Pillow talk was a powerful weapon for gathering intelligence during the Vietnam War, with bar girls among recruits passing information to Viet Cong spymasters.
Another celebrated example of successful espionage: a simple noodle shop — frequented by United States and other military officers because of its superb pho (noodle soup) — was run by a communist commander. Waiters reported overheard conversations and their boss passed the intelligence to guerrilla leaders, who would adapt their plans accordingly.
Ho Chi Minh City — formerly known as Saigon, a name that is still commonly used — teemed with spies during the Vietnam War's two decades, culminating in communist victory in 1975.
Secret agents and their handlers met in then-decrepit hotels to deliver or receive information. Rumours about spies' identities were common topics of conversation.
But times have changed dramatically. Vietnam is at peace. Tourism has become a big industry — and faded colonial hotels are recognised as architectural gems, expensively refurbished and restored to their original glory.
In this city, colonial-era hotels are a colourful but comfortably upscale alternative to global accommodation chains. Rooms are of the same standard and similarly furnished to those at the city's other leading hotels.
Two of the oldest, the Grand (formerly the Saigon Palace) and the Majestic - both raised to five-star standard - have become so popular with foreign visitors that new wings have been built to increase room numbers. Staff say frequent visitors can tell the difference — and often prefer staying in the original sections.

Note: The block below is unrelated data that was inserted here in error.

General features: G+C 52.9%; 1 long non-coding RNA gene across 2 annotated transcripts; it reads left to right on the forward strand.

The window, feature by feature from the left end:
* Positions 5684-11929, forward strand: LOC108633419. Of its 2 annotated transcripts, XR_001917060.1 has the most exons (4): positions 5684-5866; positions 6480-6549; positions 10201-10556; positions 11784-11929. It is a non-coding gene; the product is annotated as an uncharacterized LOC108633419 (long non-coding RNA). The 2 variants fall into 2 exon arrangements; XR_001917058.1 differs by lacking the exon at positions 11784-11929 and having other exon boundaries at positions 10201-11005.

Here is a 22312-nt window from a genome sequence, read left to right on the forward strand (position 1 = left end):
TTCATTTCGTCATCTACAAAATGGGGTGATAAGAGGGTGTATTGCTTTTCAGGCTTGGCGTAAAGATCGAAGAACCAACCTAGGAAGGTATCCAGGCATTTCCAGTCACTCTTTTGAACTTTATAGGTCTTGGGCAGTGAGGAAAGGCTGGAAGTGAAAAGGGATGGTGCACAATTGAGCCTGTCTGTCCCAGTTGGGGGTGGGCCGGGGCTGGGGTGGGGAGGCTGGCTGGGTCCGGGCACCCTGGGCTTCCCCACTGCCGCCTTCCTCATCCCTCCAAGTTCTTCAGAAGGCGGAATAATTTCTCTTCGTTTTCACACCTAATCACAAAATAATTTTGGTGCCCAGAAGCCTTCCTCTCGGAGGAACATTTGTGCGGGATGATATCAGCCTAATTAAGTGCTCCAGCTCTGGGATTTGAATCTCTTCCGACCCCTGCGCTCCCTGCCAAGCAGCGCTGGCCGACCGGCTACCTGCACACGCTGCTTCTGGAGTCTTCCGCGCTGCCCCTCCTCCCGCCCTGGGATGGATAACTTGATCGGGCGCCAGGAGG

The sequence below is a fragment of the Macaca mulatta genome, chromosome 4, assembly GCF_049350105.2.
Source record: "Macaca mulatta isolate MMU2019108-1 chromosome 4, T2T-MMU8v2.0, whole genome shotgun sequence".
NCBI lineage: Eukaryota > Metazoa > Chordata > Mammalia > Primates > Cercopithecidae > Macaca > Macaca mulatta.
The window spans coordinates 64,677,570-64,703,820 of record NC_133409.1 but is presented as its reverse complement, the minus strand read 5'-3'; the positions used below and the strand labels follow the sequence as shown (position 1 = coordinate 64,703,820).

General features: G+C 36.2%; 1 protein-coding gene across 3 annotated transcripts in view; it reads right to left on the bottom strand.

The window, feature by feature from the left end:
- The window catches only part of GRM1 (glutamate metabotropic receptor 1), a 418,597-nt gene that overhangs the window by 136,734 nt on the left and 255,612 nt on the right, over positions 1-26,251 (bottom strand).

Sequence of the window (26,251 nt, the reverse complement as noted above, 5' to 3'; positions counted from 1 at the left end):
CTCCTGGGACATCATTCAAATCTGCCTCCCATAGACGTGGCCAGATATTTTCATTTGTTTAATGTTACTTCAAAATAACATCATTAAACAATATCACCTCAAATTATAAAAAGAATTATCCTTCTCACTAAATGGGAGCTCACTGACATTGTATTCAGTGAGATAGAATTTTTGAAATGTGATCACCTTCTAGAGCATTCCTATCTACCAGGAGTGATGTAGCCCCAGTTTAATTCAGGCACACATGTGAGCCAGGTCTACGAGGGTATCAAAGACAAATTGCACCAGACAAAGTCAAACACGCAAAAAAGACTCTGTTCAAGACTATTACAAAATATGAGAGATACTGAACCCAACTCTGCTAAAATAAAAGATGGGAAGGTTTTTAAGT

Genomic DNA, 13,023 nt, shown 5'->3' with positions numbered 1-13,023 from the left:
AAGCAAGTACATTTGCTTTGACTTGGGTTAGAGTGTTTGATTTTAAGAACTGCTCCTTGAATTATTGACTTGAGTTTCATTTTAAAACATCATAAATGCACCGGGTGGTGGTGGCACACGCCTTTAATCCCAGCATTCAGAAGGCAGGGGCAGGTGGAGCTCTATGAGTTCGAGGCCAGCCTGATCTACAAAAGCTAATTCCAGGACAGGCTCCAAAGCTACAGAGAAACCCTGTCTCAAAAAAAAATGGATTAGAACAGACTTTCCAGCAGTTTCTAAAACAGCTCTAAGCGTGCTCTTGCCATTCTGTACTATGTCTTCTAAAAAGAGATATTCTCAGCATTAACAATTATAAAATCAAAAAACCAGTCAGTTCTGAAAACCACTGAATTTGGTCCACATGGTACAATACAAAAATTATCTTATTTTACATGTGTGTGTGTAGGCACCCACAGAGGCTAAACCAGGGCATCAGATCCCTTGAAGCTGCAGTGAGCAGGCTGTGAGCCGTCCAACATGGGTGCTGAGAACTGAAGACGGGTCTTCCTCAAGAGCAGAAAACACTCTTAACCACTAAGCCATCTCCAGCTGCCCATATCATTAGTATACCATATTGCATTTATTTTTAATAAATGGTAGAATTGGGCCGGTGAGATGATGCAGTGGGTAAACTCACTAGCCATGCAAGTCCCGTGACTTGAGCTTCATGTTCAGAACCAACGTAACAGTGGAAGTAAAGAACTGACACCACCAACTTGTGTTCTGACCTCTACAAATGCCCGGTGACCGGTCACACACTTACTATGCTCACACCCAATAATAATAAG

Another old hotel, the Caravelle, isn't really colonial - it opened in 1959, four years after independence — but is often grouped in this category because it, too, is steeped in modern Vietnamese history.
The Caravelle, which also sports a new wing, was called the Doc Lap (Independence) from unification in 1975 until 1998, when it reverted to its original name.
The rooftop of its old wing, now called the Saigon Saigon Bar, has panoramic city views and was a sunset hang-out for war correspondents during the conflict. Back then the building also housed several embassies — including Australia's - as well as the offices of several television networks. In the lobby, spies mingled with guests while waiting to meet their paymasters.
Today the Caravelle, which is popular with Australians, bridges the gap between old and new.
Celebrity guests have included former United States President Bill Clinton, former South African President Thabo Mbeki, Britain's Princess Anne and actor Sir Michael Caine (when he was filming a remake of The Quiet American, directed by Australian Phillip Noyce). The film was partly set across the street in the Continental — another famous and refurbished colonial hotel.
It was at the Continental that Graham Greene wrote part of the novel on which the movie was based.
During the Vietnam War (called the American War in Vietnam), US secret agents often met their Vietnamese contacts at the Continental or nearby cafes. An inner courtyard was - and still is — a well-reviewed place to dine.
The Continental is a few minutes' walk from another hotel, the Rex, where the American military held daily wartime briefings that some correspondents nicknamed "the five o'clock follies".
Vietnam's most successful spy, Pham Xuan An, was a frequent visitor to the Continental. His cover: he worked for western publications, including Time magazine, as a journalist and "fixer". But An was secretly a committed communist, and his reports were avidly read in Hanoi.